Salut tout le monde! I hope everyone is doing well.
I had my first French haircut this week! It's like a normal haircut but smells faintly of wine :-) The haircut industry in Caen is something fascinating actually. I haven't seen all of France yet so I can't speak for the rest of it, but here, the number of coiffures is insanely high. There are multiple on our street. With so many they really have to do something to set themselves apart, enter: A coiffure for MEN ONLY with a bunch of nautical themed stuff, A brilliantly pink coiffure where the cheapest haircut is 30 euros, a space themed one, one that had a Hindu theme, and my favorites: the 6 different coiffures who all claim to be the BEST AFRO COIFFURE. I've started taking photos of the best ones. Anyways, I don't actually have the vocabulary for haircuts and I realized this only as I found myself staring down a pair of scissors wielded by a friendly blonde coiffeuse. Describing what I wanted involved many hand gestures. In the end we left with two "fresh do's" as the kids say these days, and a meeting scheduled with the father of the husband of the lady who cut our hair. To meet up and talk theology and whatnot.
|My companion getting a haircut.|
Speaking of industries that are way bigger here than back in ol' Wyoming, they are many, many florists. And many, many grocery stores. There are a few super market equivalents scattered throughout the town, but all over the place there are butchers, bakers, fish sellers, fruit and produce vendors, cheese makers, and dairy stores. No candle stick makers yet. In the seedier parts of town there are the failed remnants of many of these buildings too. The abandoned and graffitied remains of a bygone florist or baker are scattered about. It's kinda sad to see them.
Wednesday was a day of illness. My companion had some minor leprosy or something and spent the majority of the day sleeping. I was confined to the apartment for the whole day and didn't really know what to do with myself. I made an omelette. I spent some extra time studying scriptures. I did some laundry as well. Then I sifted through records of people the missionaries before me had taught in the past or people the missionaries had gotten phone numbers from. I will note that there was some lazy recording keeping in years past. Calling a phone number knowing nothing but a name and the fact that at some point, who knows how long ago, this person had given their number to the missionaries is not very fruitful or fun. You never know what language the person speaks until after they answer too. And trying not to butcher the pronunciation of names was a challenge. An hour or so later I had somehow fumbled through a few successful phone calls and scheduled a few rendez-vous's.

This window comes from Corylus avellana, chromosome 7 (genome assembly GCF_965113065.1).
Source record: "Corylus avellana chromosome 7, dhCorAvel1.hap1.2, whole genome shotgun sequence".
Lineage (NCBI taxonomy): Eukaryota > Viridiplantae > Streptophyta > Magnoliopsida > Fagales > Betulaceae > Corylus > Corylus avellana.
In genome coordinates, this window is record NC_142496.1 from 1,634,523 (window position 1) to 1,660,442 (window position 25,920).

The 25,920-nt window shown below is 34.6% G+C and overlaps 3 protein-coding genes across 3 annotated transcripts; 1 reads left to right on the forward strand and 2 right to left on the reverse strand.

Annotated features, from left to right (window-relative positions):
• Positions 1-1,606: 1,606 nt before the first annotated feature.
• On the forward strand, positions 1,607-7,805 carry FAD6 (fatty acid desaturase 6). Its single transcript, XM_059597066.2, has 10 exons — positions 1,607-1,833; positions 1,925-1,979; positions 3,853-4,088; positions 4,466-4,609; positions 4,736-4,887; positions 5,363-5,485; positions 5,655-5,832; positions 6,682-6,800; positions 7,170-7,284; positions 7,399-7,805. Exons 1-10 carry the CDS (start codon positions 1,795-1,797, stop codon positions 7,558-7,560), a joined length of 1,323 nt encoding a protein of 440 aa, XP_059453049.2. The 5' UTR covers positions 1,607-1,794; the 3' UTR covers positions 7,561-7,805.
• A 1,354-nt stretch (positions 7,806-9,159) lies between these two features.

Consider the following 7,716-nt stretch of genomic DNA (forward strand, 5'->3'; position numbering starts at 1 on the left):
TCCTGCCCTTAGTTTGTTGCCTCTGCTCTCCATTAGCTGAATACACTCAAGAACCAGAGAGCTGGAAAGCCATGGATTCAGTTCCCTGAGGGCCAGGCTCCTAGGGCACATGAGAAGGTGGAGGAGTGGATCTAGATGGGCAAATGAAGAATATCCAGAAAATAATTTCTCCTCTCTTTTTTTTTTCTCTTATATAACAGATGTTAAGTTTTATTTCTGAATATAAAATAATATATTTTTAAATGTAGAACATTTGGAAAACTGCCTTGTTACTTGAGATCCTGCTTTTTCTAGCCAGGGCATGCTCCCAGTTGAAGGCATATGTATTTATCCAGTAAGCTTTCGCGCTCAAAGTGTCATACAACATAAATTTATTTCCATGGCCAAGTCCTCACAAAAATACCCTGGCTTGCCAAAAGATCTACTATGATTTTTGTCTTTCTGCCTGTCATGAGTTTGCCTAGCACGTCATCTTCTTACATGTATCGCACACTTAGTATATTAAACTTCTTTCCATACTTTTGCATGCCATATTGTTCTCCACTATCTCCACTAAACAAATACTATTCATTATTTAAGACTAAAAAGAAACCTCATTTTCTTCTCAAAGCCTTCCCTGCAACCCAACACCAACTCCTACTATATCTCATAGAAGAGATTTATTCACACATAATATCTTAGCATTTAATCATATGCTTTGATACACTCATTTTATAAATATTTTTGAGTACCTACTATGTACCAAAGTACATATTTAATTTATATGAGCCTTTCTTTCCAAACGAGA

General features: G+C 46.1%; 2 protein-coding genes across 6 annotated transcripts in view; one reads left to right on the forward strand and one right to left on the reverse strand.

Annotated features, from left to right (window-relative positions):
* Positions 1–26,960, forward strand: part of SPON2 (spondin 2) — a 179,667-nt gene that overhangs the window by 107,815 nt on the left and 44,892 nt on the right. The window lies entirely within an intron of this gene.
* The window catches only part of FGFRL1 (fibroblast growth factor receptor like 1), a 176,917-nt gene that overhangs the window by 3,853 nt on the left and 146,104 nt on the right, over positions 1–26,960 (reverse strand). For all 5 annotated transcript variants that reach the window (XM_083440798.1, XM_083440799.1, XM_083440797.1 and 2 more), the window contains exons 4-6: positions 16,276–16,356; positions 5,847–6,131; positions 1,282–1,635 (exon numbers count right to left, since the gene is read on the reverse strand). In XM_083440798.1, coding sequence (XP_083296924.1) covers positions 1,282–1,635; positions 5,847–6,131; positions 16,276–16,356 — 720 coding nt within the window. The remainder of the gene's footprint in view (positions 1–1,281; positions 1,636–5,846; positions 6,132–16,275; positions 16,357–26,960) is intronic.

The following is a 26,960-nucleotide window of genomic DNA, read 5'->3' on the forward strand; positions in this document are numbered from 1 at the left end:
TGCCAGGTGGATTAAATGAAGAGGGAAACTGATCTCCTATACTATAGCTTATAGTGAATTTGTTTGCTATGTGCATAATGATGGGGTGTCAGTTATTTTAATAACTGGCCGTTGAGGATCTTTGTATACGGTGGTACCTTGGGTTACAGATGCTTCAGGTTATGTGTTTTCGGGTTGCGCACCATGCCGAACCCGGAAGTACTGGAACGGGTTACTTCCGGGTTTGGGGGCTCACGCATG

I've been feeling a little ill too. Some deep mucus. It probably makes my French sound slightly better though.Tomorrow I've got a Paris trip! We have to go there for a medical exam of sorts. So we can stay here in France. It'll take the whole day really. And we will have some training activities too. It will be a nice break from the activity here in Caen.
|We ported in Finland! People were friendly but not too interested, unfortunately.|
Part of me wonders: why would people read this [email/blog]? The emails and ramblings of a youth who has of his own enthusiastic accord abandoned his loved ones to throw himself into a foreign land where he can't communicate well yet? What's there to be gained from reading this? I know what I get out of writing it. I get a chance to communicate with all those beloved people far away. I get a chance to record thoughts and ideas and observations. It's therapeutic and stress reducing and fun. I hope that something I write influences or affects someone who reads it. Etc... Though what do you get out of reading it? You all get to vicariously visit a little bit of France? You get to see how young Elder Hacker is doing? I hope. hope. hope. that at the very least it causes a few smiles here and there. Thank you to those who do read! I am not sure if I write for you or myself, hopefully both!
So today, I'd like to encourage everybody to make a phone call. Call someone who you haven't talked to in a while, someone you know who's having a hard time, someone you probably wouldn't usually call but will do so at the encouragement of some random 20 year old fool in France. We're a social, loving people. People need to be encouraged. People need to feel love. People need to be supported. Even grumpy old people who already know everything. Even parents who have to pretend to have no weaknesses in front of their kids. Kids themselves. Which really includes all of us. We have this incredible ability to communicate, even more so incredible with all the technology of the day. We have a beautiful capacity to help, inspire, uplift, by vibrating gross cords in the back of our throats. So go call someone today. Share an uplifting spiritual message. Ask them how there doing. Express love and gratitude. On my mission talking to people who lack hope and faith and confidence, there are few things more powerful than the comfort and support and help of a friend. And as I invite people to find a friend in Jesus Christ, I invite you to go be someone else's friend.
And thus ends this weeks adventures. Will our heroes overcome the forces of evil? Will they give into despair? Will they ever learn to actually speak French? Who really was behind the murder? Tune in next week for the exciting conclusion.
With love and many weaknesses,
Elder Alex Hacker
Discover something new.
|Yes, it's me at the beach/ocean. (Not the famous beaches at Normandy, though.)|